On a night when anti-establishment candidates were winning key Republican primaries Tuesday, perhaps the biggest political story has yet to be written: as of 8:45 a.m (EDT), Sen. Lisa Murkowski (R.-Alaska) was trailing conservative insurgent Joe Miller—endorsed by Sarah Palin—by a margin of 51% to 49% with nine precincts left to report.
With 71% of the vote counted and quite a few votes cast by absentee ballot, it might be days before it is known whether the Alaskan became the third incumbent senator to lose renomination this year.
Other established political names were rocked by newcomers in major GOP races last night.
Former healthcare executive Rick Scott scored a major upset to win the nomination for governor of Florida over state Atty. Gen. Bill McCollum and Lt. Gov. Jeff Kottkamp, long the favorite to win the Republican nod for attorney general, was defeated by Tampa prosecutor Pam Bondi (who had the backing of Sarah Palin and the Susan B. Anthony List).
In three Arizona U.S. House districts, conservative Republicans who had never been involved in politics much before won contested primaries over more-established political figures. Among them was lawyer Ben Quayle, son of former Vice President Dan Quayle, who defeated seven opponents in Arizona’s open 3rd District.
If there was any familiar “product” that survived the evening, it was John McCain. The Arizona senator (who turns 74 this Sunday) romped to renomination with more than 60% of the vote. But even McCain was part of the pattern: He overcame a once formidable foe from the right by himself moving to the right on issues such as illegal immigration that have been proving key to primary voters and underscoring his own conservative credentials on spending issues.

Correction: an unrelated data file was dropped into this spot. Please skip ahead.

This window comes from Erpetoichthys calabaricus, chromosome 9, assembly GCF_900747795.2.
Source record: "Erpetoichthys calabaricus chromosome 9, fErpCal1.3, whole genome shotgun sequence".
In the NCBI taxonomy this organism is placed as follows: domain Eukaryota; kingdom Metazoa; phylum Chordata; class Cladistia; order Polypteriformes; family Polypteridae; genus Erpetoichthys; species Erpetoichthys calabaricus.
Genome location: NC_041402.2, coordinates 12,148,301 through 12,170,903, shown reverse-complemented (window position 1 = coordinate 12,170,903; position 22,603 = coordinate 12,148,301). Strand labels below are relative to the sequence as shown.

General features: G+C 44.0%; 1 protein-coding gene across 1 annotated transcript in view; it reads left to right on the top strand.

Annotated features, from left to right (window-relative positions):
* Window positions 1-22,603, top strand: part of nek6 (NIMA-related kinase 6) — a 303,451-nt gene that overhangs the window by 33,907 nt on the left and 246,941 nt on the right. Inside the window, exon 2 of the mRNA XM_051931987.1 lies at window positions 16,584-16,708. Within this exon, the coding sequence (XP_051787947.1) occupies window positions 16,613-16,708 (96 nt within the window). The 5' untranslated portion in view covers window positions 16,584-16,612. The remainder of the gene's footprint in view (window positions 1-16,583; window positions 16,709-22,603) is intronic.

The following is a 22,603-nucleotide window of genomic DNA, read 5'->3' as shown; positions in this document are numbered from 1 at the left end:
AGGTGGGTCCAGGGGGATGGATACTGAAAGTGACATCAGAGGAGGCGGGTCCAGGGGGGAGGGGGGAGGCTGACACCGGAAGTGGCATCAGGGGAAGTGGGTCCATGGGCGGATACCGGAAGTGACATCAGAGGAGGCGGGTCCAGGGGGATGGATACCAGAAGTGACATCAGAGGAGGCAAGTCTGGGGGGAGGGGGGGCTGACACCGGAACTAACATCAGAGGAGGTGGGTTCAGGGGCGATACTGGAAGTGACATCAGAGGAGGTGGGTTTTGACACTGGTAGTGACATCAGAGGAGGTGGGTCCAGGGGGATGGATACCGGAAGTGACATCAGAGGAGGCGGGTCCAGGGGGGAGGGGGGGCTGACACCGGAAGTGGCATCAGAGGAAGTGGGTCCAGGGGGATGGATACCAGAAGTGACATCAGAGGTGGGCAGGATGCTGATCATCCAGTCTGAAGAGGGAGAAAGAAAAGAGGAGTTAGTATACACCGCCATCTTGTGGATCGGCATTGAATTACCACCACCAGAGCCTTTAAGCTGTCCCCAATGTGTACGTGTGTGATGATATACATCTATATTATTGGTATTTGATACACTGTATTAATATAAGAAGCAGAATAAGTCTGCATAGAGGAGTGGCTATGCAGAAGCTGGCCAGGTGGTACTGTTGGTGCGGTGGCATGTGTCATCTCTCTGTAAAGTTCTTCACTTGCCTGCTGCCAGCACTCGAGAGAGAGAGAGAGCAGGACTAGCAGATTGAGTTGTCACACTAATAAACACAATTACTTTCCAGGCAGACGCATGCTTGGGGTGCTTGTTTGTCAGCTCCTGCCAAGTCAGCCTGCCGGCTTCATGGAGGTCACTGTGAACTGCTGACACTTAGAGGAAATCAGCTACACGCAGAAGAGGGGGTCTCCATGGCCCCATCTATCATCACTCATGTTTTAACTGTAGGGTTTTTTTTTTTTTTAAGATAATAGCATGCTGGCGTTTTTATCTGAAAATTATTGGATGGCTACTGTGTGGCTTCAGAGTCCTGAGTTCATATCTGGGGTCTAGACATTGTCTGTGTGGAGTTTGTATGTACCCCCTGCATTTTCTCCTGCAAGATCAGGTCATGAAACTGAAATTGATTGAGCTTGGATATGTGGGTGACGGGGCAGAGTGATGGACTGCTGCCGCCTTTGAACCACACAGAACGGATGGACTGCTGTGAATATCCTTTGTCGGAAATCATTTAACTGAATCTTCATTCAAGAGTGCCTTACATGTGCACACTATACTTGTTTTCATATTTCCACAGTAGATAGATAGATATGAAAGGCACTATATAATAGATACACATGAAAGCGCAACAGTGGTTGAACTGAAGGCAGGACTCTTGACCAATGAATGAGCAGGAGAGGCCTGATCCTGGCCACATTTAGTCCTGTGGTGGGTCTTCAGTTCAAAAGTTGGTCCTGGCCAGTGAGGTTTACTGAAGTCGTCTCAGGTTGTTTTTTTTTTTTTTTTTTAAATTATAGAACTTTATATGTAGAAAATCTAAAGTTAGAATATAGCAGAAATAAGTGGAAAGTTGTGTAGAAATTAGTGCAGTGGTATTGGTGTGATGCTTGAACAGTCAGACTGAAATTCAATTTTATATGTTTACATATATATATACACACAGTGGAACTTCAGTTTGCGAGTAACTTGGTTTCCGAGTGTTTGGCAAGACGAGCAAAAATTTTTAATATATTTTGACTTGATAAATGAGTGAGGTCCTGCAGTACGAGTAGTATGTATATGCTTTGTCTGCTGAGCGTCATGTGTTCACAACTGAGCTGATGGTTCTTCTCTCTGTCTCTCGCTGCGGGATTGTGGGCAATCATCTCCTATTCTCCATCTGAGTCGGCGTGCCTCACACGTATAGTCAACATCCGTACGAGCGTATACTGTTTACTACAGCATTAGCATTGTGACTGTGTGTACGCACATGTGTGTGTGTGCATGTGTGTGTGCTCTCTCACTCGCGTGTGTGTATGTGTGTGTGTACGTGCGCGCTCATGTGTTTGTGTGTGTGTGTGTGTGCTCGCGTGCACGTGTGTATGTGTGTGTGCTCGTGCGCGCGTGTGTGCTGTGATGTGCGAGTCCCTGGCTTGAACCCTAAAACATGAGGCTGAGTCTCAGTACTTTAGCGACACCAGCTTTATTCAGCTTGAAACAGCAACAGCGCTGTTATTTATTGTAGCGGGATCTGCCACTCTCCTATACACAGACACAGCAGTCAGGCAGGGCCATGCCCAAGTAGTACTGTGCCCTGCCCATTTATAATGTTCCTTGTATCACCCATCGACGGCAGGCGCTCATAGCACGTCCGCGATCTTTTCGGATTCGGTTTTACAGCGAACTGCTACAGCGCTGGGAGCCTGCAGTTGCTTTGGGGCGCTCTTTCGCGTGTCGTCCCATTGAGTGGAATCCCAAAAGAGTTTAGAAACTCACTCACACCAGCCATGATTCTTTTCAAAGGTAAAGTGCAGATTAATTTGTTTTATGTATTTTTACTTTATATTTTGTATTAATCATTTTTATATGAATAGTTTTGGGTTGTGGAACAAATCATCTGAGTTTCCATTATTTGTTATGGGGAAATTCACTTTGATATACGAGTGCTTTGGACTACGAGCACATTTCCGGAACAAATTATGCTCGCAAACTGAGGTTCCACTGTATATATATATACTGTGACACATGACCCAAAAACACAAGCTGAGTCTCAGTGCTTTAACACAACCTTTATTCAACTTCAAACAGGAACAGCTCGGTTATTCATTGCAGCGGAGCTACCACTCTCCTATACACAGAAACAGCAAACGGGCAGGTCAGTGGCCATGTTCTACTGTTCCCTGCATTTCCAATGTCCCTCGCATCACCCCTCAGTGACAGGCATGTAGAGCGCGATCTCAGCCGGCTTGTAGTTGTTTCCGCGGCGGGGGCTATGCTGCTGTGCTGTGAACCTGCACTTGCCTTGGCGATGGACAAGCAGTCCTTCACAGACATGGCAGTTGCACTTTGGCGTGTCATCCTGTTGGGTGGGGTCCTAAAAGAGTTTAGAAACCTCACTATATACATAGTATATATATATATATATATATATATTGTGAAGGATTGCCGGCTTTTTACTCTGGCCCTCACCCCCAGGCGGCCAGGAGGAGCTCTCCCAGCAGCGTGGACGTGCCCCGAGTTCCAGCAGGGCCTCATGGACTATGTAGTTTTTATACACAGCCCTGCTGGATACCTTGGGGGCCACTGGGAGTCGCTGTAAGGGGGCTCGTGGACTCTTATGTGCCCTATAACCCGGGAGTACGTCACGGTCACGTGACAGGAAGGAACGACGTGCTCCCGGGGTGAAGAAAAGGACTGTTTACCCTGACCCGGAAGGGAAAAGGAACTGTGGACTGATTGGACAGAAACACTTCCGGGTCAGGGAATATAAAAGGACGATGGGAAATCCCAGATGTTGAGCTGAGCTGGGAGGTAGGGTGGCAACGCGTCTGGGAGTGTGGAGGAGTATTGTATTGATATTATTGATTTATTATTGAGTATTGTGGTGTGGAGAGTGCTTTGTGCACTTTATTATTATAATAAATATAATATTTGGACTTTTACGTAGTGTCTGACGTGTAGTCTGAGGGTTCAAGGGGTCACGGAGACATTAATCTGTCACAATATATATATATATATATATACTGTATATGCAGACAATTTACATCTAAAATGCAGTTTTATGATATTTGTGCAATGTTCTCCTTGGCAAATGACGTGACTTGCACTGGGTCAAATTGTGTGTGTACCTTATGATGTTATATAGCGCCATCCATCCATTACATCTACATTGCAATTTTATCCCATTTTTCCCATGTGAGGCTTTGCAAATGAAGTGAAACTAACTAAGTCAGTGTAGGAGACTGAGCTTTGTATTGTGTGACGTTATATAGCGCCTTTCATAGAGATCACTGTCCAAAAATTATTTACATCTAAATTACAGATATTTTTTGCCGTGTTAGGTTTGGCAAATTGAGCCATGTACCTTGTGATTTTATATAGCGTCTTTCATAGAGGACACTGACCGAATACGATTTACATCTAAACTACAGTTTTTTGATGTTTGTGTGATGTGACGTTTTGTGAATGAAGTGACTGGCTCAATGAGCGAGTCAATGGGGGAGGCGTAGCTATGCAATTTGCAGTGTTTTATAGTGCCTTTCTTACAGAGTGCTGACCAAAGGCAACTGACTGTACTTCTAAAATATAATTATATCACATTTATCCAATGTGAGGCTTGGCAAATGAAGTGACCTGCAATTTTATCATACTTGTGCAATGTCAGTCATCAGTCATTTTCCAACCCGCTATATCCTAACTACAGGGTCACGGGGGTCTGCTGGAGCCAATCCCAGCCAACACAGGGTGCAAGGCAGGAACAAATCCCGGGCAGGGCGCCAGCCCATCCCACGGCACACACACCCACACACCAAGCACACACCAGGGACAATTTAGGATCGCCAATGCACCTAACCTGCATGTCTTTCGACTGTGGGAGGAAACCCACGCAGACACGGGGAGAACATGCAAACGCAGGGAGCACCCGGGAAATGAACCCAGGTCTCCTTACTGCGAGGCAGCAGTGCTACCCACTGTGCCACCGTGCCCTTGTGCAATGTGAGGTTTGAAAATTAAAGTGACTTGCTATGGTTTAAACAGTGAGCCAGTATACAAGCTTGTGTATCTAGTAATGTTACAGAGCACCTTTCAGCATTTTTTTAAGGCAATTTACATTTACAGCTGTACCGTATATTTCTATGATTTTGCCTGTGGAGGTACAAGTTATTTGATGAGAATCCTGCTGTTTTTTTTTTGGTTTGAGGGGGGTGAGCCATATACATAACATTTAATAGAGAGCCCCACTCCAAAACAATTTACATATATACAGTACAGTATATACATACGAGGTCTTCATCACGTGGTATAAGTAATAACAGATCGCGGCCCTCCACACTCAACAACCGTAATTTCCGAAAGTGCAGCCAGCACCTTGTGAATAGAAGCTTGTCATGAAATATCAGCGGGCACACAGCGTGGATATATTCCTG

A look, then, at some of the key races:
Will It Be Sarah’s Guy Over Lisa?
In making headlines by endorsing district magistrate Joe Miller against incumbent Republican Sen. Lisa Murkowski, Sarah Palin fueled the old feud between herself and the senator’s family. It began in ’02 when Lisa’s father, then-Gov. Frank Murkowski, interviewed then-Wasilla Mayor Palin for a vacancy in the Senate and instead chose his daughter. Four years later, Palin unseated Frank become governor.
But last night, incredibly, it was “advantage Team Sarah,” as the conservative Miller was narrowly leading the moderate-conservative senator (lifetime American Conservative Union rating: 70%) with about 71% of the vote in. Alaska sources estimate that it would take days to finalize the results, but that either Republican would be a cinch to win in the fall.
Miller, a Desert Storm veteran and Yale Law School graduate, energized conservatives with his criticism of Murkowski’s votes for greater funding of the International Monetary Fund and for taking a pro-abortion stand.
With less than 100,000 GOPers participating in the primary, a conservative message, lingering resentment of the nepotism charge surrounding her arrival in the Senate, and Miller’s backing from national talk show hosts such as Mark Levin paid off.
Florida: How Did McCollum Lose?
Folks at the Republican Governors Association are reeling over the primary for governor last night in Florida. While state Atty. Gen. Bill McCollum had been pressed in the primary, his backing from virtually every elected Republican and most party officials was considered enough to overcome wealthy former healthcare executive Rick Scott.